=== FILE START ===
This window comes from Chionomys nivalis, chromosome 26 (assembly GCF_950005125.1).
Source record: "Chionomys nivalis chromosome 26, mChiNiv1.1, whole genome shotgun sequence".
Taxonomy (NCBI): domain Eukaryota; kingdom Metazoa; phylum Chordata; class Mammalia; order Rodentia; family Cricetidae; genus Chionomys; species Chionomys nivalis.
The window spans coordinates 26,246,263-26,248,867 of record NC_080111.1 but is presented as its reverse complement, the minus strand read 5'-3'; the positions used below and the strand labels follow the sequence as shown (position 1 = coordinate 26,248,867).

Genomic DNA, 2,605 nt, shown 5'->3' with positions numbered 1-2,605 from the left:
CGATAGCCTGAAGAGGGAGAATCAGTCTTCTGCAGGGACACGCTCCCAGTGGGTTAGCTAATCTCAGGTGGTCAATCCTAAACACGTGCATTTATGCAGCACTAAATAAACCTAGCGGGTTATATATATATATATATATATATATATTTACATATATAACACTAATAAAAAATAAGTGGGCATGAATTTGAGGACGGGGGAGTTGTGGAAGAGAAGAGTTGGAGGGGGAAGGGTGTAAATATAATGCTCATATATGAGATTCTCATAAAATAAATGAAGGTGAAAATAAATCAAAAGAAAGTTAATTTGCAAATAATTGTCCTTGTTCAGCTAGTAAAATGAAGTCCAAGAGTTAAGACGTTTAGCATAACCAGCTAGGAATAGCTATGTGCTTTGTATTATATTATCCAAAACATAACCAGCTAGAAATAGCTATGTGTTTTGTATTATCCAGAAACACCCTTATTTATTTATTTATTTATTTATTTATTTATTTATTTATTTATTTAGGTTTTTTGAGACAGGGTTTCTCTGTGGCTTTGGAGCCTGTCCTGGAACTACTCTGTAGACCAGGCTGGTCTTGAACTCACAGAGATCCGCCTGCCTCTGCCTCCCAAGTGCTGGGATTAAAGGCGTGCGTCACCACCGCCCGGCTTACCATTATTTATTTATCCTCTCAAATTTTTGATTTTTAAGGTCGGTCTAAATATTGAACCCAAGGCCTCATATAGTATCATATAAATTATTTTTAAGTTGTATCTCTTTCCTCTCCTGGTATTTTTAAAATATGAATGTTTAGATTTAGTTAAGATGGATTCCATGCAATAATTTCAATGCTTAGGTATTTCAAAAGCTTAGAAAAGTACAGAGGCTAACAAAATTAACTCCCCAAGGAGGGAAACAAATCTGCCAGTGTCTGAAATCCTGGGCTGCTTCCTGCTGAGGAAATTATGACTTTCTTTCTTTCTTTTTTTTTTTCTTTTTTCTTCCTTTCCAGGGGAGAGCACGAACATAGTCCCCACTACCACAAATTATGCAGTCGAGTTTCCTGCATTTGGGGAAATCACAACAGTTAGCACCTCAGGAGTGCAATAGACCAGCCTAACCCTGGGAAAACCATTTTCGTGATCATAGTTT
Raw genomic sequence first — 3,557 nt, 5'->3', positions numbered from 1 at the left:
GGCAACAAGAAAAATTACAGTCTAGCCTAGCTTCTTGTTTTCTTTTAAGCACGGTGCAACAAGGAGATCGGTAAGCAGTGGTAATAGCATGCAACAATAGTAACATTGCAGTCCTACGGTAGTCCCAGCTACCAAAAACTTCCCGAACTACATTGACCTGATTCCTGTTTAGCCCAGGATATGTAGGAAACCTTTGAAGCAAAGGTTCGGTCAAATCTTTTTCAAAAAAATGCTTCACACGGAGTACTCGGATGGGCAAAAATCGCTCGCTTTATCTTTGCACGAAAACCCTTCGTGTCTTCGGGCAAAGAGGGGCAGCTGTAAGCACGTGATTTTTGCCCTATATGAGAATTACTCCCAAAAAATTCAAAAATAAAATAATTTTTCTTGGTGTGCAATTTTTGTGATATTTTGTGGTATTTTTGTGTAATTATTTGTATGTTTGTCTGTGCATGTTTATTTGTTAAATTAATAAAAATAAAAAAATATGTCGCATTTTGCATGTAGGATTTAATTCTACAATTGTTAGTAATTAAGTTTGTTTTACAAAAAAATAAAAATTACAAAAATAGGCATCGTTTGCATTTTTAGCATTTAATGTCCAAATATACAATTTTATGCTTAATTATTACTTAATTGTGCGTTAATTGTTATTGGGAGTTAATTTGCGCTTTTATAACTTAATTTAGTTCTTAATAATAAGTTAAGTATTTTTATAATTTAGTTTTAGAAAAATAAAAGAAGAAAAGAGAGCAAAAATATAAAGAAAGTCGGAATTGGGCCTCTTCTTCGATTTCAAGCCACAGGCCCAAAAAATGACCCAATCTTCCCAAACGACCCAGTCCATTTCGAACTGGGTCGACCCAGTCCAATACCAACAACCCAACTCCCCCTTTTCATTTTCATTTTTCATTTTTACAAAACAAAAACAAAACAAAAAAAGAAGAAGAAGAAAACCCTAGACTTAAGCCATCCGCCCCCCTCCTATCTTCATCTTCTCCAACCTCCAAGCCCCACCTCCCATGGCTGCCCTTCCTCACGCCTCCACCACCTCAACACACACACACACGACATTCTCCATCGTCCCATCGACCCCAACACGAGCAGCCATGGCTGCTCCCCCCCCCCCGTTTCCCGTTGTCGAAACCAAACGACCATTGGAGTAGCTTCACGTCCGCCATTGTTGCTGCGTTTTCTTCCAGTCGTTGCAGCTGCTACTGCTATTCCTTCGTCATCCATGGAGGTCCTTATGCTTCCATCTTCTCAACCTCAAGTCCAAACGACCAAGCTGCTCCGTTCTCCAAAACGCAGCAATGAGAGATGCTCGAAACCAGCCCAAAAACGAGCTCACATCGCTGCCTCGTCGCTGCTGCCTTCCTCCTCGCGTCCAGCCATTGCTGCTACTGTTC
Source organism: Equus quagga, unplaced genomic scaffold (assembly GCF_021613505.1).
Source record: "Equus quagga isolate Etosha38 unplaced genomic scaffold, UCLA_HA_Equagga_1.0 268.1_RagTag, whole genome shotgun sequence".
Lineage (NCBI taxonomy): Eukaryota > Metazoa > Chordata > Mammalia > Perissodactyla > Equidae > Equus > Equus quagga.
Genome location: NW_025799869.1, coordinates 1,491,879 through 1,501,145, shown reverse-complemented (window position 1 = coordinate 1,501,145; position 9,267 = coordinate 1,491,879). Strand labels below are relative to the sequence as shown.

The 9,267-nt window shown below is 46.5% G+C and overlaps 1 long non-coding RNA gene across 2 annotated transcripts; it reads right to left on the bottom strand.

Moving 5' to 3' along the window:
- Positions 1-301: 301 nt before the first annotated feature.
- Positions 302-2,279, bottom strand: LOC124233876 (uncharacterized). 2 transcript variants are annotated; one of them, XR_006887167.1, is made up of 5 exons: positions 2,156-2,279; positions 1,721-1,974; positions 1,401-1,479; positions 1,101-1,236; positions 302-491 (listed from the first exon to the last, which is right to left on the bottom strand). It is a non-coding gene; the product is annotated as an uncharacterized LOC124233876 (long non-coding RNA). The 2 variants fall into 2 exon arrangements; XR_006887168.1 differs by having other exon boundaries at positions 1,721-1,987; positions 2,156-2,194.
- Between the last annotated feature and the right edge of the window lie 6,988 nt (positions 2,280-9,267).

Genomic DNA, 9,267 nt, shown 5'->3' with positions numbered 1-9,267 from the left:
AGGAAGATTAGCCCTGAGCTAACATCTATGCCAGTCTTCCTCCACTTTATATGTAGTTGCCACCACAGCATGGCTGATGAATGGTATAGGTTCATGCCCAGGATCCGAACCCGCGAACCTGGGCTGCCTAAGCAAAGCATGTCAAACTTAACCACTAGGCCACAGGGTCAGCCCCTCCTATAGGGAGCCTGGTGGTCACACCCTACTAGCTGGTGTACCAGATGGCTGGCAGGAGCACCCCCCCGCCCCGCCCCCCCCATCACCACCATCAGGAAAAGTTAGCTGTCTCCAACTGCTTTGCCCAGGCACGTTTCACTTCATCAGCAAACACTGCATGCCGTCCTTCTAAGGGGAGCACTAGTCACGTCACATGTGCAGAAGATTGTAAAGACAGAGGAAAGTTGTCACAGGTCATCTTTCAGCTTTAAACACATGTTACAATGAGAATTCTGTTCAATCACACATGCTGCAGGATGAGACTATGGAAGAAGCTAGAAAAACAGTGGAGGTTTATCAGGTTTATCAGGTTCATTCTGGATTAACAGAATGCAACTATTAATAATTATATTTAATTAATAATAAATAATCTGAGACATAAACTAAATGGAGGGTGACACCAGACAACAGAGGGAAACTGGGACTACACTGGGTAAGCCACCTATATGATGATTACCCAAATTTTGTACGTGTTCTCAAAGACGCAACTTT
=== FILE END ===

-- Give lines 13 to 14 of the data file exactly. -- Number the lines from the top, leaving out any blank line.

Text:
The 9,267-nt window shown below is 46.5% G+C and overlaps 1 long non-coding RNA gene across 2 annotated transcripts; it reads right to left on the bottom strand.

Moving 5' to 3' along the window: